Even if we see the events in the destruction of Daksha’s sacrifice, Veerabhadra is always shown as having terrible fangs and sharpened teeth. That is a trademark awful form of Mahakala aspect of lord Shiva. So, lord Shiva had shown his Mahakala form over his Nataraja aspect to sages in Ishvara Gita; whereas in the battlefield of Kurukshetra he had shown his terrible Mahakala form on top of the all-pervasive form to Arjuna.

Now, the verse in question.

It's totally authentic and is Present in Sri Kurma Purana itself where the Original Srimad Ishwara Gita is Present.

In Kurma Purana, there is yet another chapter where Vyāsa and Arjuna converse on the topic of symptoms and duties of Kali age. In that chapter, Vyāsa stresses many a times on the necessity of worship of Lord Rudra, and finally with much delight Vyāsa touches Arjuna with both his hands and calling him as the greatest of the devotees of Shiva praises him for being the luckiest to have witnessed the cosmic form of lord Shiva during the Bhagavad Gītā discourse that hṛṣīkeśa spoke to him.

“dṛṣṭavānasi taṃ devaṃ viśvākṣaṃ viśvatomukham | pratyakṣameva sarveśaṃ rudraṃ sarvajaganmayam ||60 jñānaṃ tadaiśvaraṃ divyaṃ yathāvad viditaṃ tvayā | svayameva hṛṣīkeśaḥ prītyovāca sanātanaḥ ||” (Kurma Purana 1:28:61).

“[Vyasa says].:You have directly perceived that (Universal form of) Lord Rudra who has his eyes everywhere, who has his faces everywhere, who is the very embodiment of the universe. That divine lordly knowledge (of śiva) has been precisely understood by you. That ancient Hrsikesha (Krishna) himself had recounted it to you out of delight”.

The ‘ishvara gita’, which was originally discoursed by Bhagawan Shiva, and which was transmitted by various other personalities to sages mentioned there, in same lines, it is been said that, Lord Narayana also himself as Krishna, the son of Devaki had discoursed this Ishwara Gita to Arjuna.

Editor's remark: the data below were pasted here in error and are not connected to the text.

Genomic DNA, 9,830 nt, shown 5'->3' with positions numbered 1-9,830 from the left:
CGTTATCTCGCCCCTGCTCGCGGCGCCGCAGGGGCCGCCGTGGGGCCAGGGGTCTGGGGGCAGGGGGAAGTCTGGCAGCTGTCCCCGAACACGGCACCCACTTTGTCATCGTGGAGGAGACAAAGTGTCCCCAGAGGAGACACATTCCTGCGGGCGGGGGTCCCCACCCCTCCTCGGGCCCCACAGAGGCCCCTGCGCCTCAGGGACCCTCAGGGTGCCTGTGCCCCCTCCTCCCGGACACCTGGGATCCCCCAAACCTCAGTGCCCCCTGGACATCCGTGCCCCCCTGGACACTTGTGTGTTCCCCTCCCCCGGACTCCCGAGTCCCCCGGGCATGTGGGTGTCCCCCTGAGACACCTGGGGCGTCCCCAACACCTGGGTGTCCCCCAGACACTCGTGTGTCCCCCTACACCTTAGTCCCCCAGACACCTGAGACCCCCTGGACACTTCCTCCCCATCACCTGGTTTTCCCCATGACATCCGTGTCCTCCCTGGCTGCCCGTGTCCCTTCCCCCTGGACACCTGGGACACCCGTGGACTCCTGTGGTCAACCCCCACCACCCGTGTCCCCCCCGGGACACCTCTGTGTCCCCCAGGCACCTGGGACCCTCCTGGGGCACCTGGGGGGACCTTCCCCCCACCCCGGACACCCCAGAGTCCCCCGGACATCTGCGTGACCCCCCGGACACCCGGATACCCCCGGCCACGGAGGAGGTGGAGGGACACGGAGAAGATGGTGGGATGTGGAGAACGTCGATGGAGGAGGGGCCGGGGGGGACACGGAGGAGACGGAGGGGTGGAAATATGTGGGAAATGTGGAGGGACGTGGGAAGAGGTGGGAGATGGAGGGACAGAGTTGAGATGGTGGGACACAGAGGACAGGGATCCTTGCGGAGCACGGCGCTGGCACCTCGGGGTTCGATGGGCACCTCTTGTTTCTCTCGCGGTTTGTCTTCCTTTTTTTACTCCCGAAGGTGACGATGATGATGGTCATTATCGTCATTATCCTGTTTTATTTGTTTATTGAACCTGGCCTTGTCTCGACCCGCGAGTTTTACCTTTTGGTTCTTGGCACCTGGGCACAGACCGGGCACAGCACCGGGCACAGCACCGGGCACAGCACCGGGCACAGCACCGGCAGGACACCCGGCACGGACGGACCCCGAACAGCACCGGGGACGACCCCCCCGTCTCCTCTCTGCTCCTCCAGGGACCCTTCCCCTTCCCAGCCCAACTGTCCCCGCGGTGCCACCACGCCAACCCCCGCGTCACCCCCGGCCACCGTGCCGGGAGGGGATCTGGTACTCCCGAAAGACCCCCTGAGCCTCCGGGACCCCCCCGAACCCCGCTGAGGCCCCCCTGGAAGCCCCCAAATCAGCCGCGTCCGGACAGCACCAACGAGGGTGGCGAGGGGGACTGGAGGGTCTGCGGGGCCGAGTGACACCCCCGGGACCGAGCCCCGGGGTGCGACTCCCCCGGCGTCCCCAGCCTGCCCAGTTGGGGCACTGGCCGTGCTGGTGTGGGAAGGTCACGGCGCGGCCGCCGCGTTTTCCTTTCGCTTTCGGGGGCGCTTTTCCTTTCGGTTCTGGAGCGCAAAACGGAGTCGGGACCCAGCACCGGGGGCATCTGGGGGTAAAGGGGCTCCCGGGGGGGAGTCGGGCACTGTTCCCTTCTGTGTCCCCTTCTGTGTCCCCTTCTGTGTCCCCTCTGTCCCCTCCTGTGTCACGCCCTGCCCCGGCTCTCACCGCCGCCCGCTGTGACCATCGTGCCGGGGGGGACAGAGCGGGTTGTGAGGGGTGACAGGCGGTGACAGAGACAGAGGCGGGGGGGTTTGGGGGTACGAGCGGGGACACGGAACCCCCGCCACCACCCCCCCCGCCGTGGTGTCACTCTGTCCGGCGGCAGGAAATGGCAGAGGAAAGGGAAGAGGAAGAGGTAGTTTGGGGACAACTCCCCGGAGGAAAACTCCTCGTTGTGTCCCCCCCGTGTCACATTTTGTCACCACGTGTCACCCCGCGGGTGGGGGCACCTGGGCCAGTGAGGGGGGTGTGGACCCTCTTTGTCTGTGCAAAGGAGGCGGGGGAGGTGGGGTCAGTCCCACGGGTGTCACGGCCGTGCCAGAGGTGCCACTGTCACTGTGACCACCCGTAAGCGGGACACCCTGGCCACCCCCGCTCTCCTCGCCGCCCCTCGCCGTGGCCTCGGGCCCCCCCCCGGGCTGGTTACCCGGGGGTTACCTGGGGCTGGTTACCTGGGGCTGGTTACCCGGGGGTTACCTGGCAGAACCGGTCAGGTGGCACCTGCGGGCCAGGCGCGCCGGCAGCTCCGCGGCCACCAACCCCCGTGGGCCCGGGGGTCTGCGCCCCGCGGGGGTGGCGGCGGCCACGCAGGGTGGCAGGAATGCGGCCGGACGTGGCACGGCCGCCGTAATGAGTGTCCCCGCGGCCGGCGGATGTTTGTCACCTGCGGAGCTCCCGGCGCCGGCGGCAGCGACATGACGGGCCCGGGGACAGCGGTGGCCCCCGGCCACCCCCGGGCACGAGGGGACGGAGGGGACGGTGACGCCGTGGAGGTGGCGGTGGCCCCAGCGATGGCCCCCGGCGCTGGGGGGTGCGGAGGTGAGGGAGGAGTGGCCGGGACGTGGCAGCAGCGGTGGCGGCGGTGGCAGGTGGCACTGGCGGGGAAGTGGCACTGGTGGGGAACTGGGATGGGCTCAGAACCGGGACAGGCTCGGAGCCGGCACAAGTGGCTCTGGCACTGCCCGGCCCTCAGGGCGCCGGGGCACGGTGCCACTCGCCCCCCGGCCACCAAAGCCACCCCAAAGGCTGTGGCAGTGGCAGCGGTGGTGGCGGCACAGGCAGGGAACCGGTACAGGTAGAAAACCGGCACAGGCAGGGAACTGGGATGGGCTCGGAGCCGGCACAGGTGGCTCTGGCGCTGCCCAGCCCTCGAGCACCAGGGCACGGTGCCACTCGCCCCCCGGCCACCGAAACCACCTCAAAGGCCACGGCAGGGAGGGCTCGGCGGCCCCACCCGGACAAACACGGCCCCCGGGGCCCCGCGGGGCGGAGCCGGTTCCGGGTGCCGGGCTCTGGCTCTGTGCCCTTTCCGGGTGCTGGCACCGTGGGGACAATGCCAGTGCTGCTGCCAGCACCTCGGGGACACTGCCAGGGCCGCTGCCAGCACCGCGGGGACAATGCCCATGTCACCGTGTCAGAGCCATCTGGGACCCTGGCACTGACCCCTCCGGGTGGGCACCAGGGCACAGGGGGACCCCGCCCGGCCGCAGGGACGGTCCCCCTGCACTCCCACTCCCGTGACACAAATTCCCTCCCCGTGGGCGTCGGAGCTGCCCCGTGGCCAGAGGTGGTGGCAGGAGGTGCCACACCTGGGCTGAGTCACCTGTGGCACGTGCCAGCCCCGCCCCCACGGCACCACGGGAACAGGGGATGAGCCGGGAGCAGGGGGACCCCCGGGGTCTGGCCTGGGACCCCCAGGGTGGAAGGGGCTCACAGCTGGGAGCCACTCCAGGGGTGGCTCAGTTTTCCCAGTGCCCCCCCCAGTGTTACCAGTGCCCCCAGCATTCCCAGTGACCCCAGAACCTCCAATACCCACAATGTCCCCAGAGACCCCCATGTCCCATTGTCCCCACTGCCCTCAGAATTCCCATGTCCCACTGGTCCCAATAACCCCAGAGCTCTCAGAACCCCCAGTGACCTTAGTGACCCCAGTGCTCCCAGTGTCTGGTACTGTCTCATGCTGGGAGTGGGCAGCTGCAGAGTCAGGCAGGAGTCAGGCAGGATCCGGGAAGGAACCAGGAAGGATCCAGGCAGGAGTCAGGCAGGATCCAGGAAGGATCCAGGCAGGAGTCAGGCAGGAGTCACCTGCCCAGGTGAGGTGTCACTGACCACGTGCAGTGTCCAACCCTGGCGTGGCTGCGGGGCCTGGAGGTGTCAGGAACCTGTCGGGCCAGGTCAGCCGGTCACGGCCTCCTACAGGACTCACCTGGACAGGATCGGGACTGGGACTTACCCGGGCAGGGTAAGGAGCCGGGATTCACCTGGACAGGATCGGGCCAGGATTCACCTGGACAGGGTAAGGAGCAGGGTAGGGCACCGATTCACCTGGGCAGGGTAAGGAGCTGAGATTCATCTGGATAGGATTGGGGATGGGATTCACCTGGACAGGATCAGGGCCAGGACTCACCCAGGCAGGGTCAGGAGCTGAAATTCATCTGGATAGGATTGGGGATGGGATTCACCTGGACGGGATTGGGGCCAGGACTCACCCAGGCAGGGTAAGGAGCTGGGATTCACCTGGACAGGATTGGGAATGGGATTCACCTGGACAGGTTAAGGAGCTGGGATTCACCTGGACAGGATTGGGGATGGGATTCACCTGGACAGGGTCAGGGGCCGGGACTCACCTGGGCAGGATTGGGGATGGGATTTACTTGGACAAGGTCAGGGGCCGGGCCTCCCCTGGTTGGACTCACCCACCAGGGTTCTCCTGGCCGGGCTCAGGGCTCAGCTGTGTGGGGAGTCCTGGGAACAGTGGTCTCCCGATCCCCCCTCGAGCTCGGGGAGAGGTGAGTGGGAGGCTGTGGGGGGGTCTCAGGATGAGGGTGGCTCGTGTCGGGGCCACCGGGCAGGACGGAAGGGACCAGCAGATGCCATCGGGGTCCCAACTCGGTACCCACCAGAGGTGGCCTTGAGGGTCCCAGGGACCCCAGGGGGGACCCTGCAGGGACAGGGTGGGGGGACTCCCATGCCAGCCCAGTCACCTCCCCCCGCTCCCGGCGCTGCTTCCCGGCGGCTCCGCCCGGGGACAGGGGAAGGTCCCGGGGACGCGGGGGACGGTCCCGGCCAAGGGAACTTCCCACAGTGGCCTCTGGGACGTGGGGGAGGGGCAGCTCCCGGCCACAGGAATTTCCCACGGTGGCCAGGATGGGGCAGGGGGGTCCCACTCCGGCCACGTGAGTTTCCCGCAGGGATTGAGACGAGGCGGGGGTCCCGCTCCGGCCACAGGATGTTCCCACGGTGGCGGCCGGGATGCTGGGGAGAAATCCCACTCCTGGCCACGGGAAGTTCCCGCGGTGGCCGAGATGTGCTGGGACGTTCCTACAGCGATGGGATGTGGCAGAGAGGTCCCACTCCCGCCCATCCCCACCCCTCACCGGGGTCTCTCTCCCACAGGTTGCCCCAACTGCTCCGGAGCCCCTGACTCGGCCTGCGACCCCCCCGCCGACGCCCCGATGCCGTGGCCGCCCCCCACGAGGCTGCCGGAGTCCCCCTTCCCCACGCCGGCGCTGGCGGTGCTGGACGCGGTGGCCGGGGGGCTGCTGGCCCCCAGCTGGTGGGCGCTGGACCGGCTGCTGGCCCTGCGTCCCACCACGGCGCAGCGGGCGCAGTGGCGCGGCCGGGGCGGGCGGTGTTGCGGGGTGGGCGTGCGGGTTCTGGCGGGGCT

“nārāyaṇo ‘pi bhagavān devakītanayo hariḥ | arjunāya svayaṃ sākṣāt dattavānidamuttamam ||” (kurma purana 2:11:131).

“Also the lord Narayana, who is called Hari, had himself passed on that excellent knowledge (of Srimad Ishwara Gita of Bhagawan Shiva) to Arjuna in the form of Krishna, the son of devaki”.

Conclusion.: B.G. Vishwaroop was a Mixture of Vaishnava Saumya form as Yoni and MahaKala Ugra-Ghora form as Linga.

I hope this clarifies all your queries. Prd..


When Arjuna asked Sri Krishna to show his Divine form (द्रष्टुमिच्छामि ते रूपमैश्वरं पुरुषोत्तम), Sri Krishna says as follows:

पश्य मे पार्थ रूपाणि शतशोऽथ सहस्रशः।

नानाविधानि दिव्यानि नानावर्णाकृतीनि च।।11.5।।

O Arjuna, forms of Mine, by the hundreds and thousands, of different sorts, divine, and of various colours and shapes.

इहैकस्थं जगत्कृत्स्नं पश्याद्य सचराचरम्।

मम देहे गुडाकेश यच्चान्यद्द्रष्टुमिच्छसि।।11.7।।

Now behold, O Arjuna, in this, My body, the whole universe centred in one including the moving and the unmoving and whatever else thou desirest to see.

Krishna showed Arjuna his vishwarupa.

  • 1
    Thank you,but would you please answer in light of the verse mentioned in the video link?
    – Amethyst
    Commented Mar 15, 2022 at 15:12

Specifically, relating to the Gita verse 11.15 mentioned in the video link given in the question, two famous modern Indian translations/meanings are presented below.

1. Meaning (tAtparya)taken from Samskrita Bharati's Gita Pravesha book

Book description image

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Meaning below

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This interprets the word Isham as referring to Parvati Pati Shiva.

2. Gita press translation

Book description image

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Translation below

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Both translations agree that Parvati Pati Shiva is present in the Vishwaroopa. It is unthinkable that Samskrita Bharati pandits don't know Sanskrit or that Gita Press and Samskrita Bharati would cause insult to any Hindu God. The safer alternative is to assume that the translations/interpretations are valid. (This does not mean other translations are invalid).

This also shows that the Vishwaroopa displayed in the Gita belongs to Krishna.